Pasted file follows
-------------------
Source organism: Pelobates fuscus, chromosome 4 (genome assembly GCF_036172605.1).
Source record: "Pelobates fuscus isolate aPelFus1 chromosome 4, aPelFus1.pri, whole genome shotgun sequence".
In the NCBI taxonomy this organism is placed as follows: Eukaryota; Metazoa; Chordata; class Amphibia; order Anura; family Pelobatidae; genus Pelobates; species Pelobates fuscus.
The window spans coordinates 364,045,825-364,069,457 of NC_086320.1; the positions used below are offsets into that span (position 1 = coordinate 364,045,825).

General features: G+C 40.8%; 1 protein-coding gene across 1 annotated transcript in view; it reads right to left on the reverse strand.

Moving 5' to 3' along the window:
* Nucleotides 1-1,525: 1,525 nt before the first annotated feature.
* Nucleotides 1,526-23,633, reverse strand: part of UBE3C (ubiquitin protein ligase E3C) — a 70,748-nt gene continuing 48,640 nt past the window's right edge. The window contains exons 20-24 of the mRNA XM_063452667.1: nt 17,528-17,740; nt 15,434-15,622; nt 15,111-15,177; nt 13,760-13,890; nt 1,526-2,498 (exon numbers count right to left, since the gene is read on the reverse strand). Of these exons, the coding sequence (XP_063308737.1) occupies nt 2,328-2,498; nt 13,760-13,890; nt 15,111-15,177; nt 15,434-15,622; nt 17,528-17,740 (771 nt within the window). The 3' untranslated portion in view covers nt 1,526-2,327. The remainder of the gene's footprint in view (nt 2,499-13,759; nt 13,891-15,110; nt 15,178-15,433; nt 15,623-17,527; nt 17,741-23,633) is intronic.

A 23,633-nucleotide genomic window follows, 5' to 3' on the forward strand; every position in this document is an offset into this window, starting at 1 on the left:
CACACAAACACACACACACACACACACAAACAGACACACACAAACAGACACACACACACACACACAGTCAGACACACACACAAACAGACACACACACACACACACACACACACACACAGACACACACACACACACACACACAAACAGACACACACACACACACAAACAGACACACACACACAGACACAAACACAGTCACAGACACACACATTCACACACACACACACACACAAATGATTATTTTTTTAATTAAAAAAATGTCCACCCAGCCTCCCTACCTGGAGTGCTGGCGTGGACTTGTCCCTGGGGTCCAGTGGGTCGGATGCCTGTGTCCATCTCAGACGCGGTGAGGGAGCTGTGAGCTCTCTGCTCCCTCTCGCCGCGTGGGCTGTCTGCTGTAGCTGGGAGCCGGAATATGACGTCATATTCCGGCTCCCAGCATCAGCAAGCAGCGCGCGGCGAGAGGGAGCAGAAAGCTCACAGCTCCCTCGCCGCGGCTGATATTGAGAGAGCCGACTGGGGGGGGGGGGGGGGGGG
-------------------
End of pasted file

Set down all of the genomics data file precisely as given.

Source organism: Pelobates fuscus, chromosome 4 (genome assembly GCF_036172605.1).
Source record: "Pelobates fuscus isolate aPelFus1 chromosome 4, aPelFus1.pri, whole genome shotgun sequence".
In the NCBI taxonomy this organism is placed as follows: Eukaryota; Metazoa; Chordata; class Amphibia; order Anura; family Pelobatidae; genus Pelobates; species Pelobates fuscus.
The window spans coordinates 364,045,825-364,069,457 of NC_086320.1; the positions used below are offsets into that span (position 1 = coordinate 364,045,825).

General features: G+C 40.8%; 1 protein-coding gene across 1 annotated transcript in view; it reads right to left on the reverse strand.

Moving 5' to 3' along the window:
* Nucleotides 1-1,525: 1,525 nt before the first annotated feature.
* Nucleotides 1,526-23,633, reverse strand: part of UBE3C (ubiquitin protein ligase E3C) — a 70,748-nt gene continuing 48,640 nt past the window's right edge. The window contains exons 20-24 of the mRNA XM_063452667.1: nt 17,528-17,740; nt 15,434-15,622; nt 15,111-15,177; nt 13,760-13,890; nt 1,526-2,498 (exon numbers count right to left, since the gene is read on the reverse strand). Of these exons, the coding sequence (XP_063308737.1) occupies nt 2,328-2,498; nt 13,760-13,890; nt 15,111-15,177; nt 15,434-15,622; nt 17,528-17,740 (771 nt within the window). The 3' untranslated portion in view covers nt 1,526-2,327. The remainder of the gene's footprint in view (nt 2,499-13,759; nt 13,891-15,110; nt 15,178-15,433; nt 15,623-17,527; nt 17,741-23,633) is intronic.

A 23,633-nucleotide genomic window follows, 5' to 3' on the forward strand; every position in this document is an offset into this window, starting at 1 on the left:
CACACAAACACACACACACACACACACAAACAGACACACACAAACAGACACACACACACACACACAGTCAGACACACACACAAACAGACACACACACACACACACACACACACACACAGACACACACACACACACACACACAAACAGACACACACACACACACAAACAGACACACACACACAGACACAAACACAGTCACAGACACACACATTCACACACACACACACACACAAATGATTATTTTTTTAATTAAAAAAATGTCCACCCAGCCTCCCTACCTGGAGTGCTGGCGTGGACTTGTCCCTGGGGTCCAGTGGGTCGGATGCCTGTGTCCATCTCAGACGCGGTGAGGGAGCTGTGAGCTCTCTGCTCCCTCTCGCCGCGTGGGCTGTCTGCTGTAGCTGGGAGCCGGAATATGACGTCATATTCCGGCTCCCAGCATCAGCAAGCAGCGCGCGGCGAGAGGGAGCAGAAAGCTCACAGCTCCCTCGCCGCGGCTGATATTGAGAGAGCCGACTGGGGGGGGGGGGGGGGGGG